Los Angeles

View of “Annie Leibovitz,” 2019.

View of “Annie Leibovitz,” 2019.

Annie Leibovitz

Hauser & Wirth | Los Angeles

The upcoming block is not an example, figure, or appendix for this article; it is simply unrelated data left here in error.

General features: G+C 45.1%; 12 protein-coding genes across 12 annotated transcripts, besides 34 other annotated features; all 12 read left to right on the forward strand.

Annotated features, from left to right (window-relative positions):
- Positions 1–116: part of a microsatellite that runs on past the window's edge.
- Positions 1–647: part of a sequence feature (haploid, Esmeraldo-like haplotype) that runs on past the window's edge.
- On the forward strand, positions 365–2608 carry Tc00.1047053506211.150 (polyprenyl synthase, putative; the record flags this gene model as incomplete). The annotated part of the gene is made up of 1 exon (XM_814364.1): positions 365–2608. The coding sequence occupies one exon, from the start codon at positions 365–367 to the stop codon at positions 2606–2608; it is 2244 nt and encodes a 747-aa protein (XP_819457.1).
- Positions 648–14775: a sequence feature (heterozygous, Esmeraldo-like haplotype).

Annie Leibovitz’s “The Early Years, 1970–1983: Archive Project No. 1” at Hauser & Wirth in Los Angeles began with a wall-size timeline anchoring us firmly amid the total noise of this thirteen-year stretch. The timeline traced a capricious selection of personal and pop-cultural tidbits with a relatively sympathetic focus on the American spirit and zeitgeist, its aspirations and rock-star veneer, with occasional detours toward political injustices and small and large tragedies. Two vast galleries were divided into seven rooms by freestanding panels, to which more than four thousand images, mostly black-and-white “cheap copies” generated by an Epson printer, were loosely pushpinned, flirting with a grid made of string. The informality of the space implied a process laid bare, or at least restaged and illustrated. The intentionally overwhelming number of images made the show less about

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